Regardless of the evidence for animal life in the Doushantuo, Bailey's study elevates Thiomargarita to the role of Great Preserver, since without its mineral contribution the other organisms might never have fossilized.

The study appears in the Dec. 20 issue of Nature. Funding for the group's research came from the National Science Foundation, NASA, the U.S. Department of Energy and the National Oceanic and Atmospheric Administration.


Story Source:

The above story is based on materials provided by University of Southern California. Note: Materials may be edited for content and length.


Cite This Page:

University of Southern California. "Oldest Animal Fossils May Have Been Bacteria." ScienceDaily. ScienceDaily, 21 December 2006. <www.sciencedaily.com/releases/2006/12/061220143854.htm>.
University of Southern California. (2006, December 21). Oldest Animal Fossils May Have Been Bacteria. ScienceDaily. Retrieved December 20, 2014 from www.sciencedaily.com/releases/2006/12/061220143854.htm
University of Southern California. "Oldest Animal Fossils May Have Been Bacteria." ScienceDaily. www.sciencedaily.com/releases/2006/12/061220143854.htm (accessed December 20, 2014).

Share This


More From ScienceDaily



More Fossils & Ruins News

Saturday, December 20, 2014

Featured Research

from universities, journals, and other organizations


Featured Videos

from AP, Reuters, AFP, and other news services

Researchers Bring Player Pianos Back to Life

Researchers Bring Player Pianos Back to Life

AP (Dec. 17, 2014) Stanford University wants to unlock the secrets of the player piano. Researchers are restoring and studying self-playing pianos and the music rolls that recorded major composers performing their own work. (Dec. 17) Video provided by AP
Powered by NewsLook.com
Domestication Might've Been Bad For Horses

Domestication Might've Been Bad For Horses

Newsy (Dec. 16, 2014) A group of scientists looked at the genetics behind the domestication of the horse and showed how human manipulation changed horses' DNA. Video provided by Newsy
Powered by NewsLook.com
Mozart, Beethoven, Shubert and Bizet Manuscripts to Go on Sale

Mozart, Beethoven, Shubert and Bizet Manuscripts to Go on Sale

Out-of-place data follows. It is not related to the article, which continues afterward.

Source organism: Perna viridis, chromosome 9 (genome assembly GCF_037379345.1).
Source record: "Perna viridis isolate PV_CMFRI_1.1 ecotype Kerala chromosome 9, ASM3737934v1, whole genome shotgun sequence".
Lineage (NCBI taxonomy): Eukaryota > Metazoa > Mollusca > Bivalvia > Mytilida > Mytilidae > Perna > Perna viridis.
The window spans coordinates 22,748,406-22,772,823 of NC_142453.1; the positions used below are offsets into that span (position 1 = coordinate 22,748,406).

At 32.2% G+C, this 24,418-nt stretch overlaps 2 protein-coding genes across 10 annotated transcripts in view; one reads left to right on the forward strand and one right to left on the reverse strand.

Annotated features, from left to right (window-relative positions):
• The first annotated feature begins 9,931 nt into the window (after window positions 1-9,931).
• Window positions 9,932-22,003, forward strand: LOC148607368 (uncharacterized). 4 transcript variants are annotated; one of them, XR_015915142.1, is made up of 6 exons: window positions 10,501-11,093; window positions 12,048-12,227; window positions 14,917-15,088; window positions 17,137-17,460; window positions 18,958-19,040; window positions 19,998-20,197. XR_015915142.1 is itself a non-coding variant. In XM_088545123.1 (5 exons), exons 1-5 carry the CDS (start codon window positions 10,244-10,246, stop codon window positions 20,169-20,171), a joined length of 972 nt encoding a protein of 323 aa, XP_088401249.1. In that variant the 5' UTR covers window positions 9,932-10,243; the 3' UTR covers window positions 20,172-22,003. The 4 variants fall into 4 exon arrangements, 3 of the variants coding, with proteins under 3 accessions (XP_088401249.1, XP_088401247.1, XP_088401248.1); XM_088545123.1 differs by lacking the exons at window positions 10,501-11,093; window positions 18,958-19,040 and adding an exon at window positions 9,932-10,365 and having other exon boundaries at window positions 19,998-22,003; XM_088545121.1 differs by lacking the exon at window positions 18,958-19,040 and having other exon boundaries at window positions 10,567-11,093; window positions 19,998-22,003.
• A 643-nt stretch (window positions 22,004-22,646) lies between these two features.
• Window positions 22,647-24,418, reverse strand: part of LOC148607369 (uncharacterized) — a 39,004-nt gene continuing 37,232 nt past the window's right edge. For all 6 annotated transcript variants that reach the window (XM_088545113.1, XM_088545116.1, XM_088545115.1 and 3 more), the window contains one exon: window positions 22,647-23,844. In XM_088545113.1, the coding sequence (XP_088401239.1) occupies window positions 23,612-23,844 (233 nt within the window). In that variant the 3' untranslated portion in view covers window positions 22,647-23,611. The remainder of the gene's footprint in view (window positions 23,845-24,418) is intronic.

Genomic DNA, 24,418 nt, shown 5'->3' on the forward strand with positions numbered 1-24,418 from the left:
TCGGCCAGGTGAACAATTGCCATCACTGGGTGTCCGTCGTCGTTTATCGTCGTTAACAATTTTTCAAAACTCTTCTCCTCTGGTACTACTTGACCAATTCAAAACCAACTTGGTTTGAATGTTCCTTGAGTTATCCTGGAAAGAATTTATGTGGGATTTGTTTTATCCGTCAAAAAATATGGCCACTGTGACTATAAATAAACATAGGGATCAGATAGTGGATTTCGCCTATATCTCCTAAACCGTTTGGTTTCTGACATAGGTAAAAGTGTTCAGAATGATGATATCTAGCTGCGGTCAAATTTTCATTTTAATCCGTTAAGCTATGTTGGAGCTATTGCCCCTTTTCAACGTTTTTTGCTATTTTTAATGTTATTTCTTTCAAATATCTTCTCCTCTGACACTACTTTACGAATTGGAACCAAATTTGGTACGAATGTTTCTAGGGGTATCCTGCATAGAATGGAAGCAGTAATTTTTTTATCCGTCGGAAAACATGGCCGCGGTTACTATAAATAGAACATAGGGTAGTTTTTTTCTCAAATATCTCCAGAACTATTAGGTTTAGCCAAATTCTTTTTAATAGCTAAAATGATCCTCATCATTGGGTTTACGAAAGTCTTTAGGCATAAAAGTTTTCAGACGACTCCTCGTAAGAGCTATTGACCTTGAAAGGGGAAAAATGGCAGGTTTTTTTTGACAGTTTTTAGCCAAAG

AFP (Dec. 16, 2014) A collection of rare manuscripts by composers Mozart, Beethoven, Shubert and Bizet are due to go on sale at auction on December 17. Duration: 00:57 Video provided by AFP
Powered by NewsLook.com
Old Ship Records to Shed Light on Arctic Ice Loss

Old Ship Records to Shed Light on Arctic Ice Loss

Reuters - Innovations Video Online (Dec. 15, 2014) Researchers are looking to the past to gain a clearer picture of what the future holds for ice in the Arctic. A project to analyse and digitize ship logs dating back to the 1850's aims to lengthen the timeline of recorded ice data. Ben Gruber reports. Video provided by Reuters
Powered by NewsLook.com

Search ScienceDaily

Number of stories in archives: 140,361

Find with keyword(s):
Enter a keyword or phrase to search ScienceDaily for related topics and research stories.

Save/Print:
Share:

Breaking News:

Strange & Offbeat Stories


Plants & Animals

Earth & Climate

Fossils & Ruins

In Other News

... from NewsDaily.com

Science News

Health News

Environment News

Technology News



Save/Print:
Share:

Free Subscriptions


Get the latest science news with ScienceDaily's free email newsletters, updated daily and weekly. Or view hourly updated newsfeeds in your RSS reader:

Get Social & Mobile


Keep up to date with the latest news from ScienceDaily via social networks and mobile apps:

Have Feedback?


Tell us what you think of ScienceDaily -- we welcome both positive and negative comments. Have any problems using the site? Questions?
Mobile: iPhone Android Web
Follow: Facebook Twitter Google+
Subscribe: RSS Feeds Email Newsletters
Latest Headlines Health & Medicine Mind & Brain Space & Time Matter & Energy Computers & Math Plants & Animals Earth & Climate Fossils & Ruins